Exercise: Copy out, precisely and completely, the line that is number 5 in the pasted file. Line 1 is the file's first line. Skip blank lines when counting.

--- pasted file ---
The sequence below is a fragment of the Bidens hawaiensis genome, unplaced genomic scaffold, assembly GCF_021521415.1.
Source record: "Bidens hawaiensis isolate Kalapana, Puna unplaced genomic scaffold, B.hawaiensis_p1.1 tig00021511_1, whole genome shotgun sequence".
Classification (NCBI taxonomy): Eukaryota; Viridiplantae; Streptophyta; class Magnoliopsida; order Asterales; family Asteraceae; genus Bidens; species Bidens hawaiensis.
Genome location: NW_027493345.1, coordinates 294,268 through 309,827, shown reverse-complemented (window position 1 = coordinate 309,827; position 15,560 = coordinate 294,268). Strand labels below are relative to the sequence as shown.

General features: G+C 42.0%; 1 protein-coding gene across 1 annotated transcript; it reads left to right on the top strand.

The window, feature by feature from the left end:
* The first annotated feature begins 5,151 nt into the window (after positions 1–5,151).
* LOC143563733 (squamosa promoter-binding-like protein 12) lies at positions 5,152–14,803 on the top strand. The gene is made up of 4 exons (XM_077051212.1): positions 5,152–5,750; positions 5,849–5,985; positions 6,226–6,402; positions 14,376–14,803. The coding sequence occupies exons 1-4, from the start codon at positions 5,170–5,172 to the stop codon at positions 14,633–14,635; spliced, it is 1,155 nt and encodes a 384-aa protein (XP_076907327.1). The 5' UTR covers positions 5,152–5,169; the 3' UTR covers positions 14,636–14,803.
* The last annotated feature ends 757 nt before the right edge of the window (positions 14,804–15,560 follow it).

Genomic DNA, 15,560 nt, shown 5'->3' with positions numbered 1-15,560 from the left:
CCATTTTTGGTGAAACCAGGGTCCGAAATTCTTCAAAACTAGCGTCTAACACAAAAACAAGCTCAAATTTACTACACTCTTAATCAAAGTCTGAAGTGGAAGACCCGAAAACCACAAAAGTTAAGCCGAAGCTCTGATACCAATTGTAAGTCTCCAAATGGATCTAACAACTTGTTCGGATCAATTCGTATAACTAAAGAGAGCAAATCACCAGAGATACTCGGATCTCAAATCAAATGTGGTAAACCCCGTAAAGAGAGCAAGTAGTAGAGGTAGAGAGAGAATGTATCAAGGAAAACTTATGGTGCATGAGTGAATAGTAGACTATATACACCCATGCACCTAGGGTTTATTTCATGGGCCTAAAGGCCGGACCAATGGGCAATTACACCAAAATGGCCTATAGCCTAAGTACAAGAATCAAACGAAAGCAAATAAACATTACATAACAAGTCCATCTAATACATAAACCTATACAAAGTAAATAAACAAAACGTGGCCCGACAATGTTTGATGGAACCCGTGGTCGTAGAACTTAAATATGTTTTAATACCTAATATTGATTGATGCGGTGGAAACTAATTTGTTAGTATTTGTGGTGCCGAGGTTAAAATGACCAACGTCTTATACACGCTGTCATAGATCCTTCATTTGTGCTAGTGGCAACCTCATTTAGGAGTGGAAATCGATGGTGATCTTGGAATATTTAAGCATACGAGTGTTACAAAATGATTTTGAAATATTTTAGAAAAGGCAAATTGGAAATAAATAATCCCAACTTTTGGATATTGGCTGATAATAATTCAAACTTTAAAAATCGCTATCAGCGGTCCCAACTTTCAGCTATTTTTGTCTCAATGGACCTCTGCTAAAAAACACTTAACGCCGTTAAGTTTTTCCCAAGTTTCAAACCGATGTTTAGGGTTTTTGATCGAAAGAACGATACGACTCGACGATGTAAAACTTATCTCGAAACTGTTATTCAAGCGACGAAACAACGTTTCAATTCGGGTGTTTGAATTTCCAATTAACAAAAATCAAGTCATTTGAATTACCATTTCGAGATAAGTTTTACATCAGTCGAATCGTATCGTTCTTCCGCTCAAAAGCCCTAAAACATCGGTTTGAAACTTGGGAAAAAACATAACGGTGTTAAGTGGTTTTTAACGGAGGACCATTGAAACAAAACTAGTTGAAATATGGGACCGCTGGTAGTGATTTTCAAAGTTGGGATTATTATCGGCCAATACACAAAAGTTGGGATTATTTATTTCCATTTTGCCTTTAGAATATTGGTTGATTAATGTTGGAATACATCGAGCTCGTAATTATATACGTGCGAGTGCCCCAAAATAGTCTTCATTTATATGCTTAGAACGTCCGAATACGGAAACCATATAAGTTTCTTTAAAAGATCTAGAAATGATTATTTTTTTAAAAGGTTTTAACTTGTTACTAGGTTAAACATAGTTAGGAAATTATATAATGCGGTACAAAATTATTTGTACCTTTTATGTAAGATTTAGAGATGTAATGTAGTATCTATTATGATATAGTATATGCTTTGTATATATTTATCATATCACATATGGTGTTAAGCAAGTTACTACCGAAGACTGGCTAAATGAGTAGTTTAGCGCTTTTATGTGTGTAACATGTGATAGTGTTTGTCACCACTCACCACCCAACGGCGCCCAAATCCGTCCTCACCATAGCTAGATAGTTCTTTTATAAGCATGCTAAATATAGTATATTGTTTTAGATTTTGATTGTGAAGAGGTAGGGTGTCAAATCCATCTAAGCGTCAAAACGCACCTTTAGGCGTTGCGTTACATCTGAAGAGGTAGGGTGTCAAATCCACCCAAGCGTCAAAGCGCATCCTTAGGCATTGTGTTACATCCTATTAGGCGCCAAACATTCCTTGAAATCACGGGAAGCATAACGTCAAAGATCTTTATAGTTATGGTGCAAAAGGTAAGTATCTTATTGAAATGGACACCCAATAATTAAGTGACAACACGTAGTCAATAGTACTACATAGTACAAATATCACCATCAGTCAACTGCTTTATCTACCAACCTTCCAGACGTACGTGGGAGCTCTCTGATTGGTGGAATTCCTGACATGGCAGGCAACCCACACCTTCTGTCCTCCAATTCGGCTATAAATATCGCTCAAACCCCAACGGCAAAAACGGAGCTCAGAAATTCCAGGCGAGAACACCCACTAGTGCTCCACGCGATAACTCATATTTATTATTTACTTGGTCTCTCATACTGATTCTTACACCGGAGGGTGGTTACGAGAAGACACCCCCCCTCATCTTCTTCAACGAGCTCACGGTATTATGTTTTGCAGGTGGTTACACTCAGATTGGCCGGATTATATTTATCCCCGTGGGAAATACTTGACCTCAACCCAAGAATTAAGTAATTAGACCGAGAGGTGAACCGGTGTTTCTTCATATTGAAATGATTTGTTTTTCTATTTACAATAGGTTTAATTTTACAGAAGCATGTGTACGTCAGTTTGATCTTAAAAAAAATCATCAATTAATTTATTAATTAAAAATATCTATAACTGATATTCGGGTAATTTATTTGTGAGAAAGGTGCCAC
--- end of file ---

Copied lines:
General features: G+C 42.0%; 1 protein-coding gene across 1 annotated transcript; it reads left to right on the top strand.